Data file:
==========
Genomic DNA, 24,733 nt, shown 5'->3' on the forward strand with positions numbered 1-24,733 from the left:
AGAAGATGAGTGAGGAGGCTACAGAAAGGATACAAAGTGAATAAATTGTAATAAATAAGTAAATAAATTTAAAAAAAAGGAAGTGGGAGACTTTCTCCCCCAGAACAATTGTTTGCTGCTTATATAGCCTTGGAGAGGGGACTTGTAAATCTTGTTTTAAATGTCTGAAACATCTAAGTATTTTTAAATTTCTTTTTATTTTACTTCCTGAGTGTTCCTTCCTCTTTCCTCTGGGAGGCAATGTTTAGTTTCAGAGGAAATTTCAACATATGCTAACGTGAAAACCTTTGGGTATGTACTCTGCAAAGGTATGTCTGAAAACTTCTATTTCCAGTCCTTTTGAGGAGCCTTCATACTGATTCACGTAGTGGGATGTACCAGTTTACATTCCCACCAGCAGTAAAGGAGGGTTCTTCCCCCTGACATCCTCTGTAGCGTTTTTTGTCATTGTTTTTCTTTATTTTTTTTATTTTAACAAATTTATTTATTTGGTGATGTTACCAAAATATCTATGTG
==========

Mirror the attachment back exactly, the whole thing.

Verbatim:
Genomic DNA, 24,733 nt, shown 5'->3' on the forward strand with positions numbered 1-24,733 from the left:
AGAAGATGAGTGAGGAGGCTACAGAAAGGATACAAAGTGAATAAATTGTAATAAATAAGTAAATAAATTTAAAAAAAAGGAAGTGGGAGACTTTCTCCCCCAGAACAATTGTTTGCTGCTTATATAGCCTTGGAGAGGGGACTTGTAAATCTTGTTTTAAATGTCTGAAACATCTAAGTATTTTTAAATTTCTTTTTATTTTACTTCCTGAGTGTTCCTTCCTCTTTCCTCTGGGAGGCAATGTTTAGTTTCAGAGGAAATTTCAACATATGCTAACGTGAAAACCTTTGGGTATGTACTCTGCAAAGGTATGTCTGAAAACTTCTATTTCCAGTCCTTTTGAGGAGCCTTCATACTGATTCACGTAGTGGGATGTACCAGTTTACATTCCCACCAGCAGTAAAGGAGGGTTCTTCCCCCTGACATCCTCTGTAGCGTTTTTTGTCATTGTTTTTCTTTATTTTTTTTATTTTAACAAATTTATTTATTTGGTGATGTTACCAAAATATCTATGTG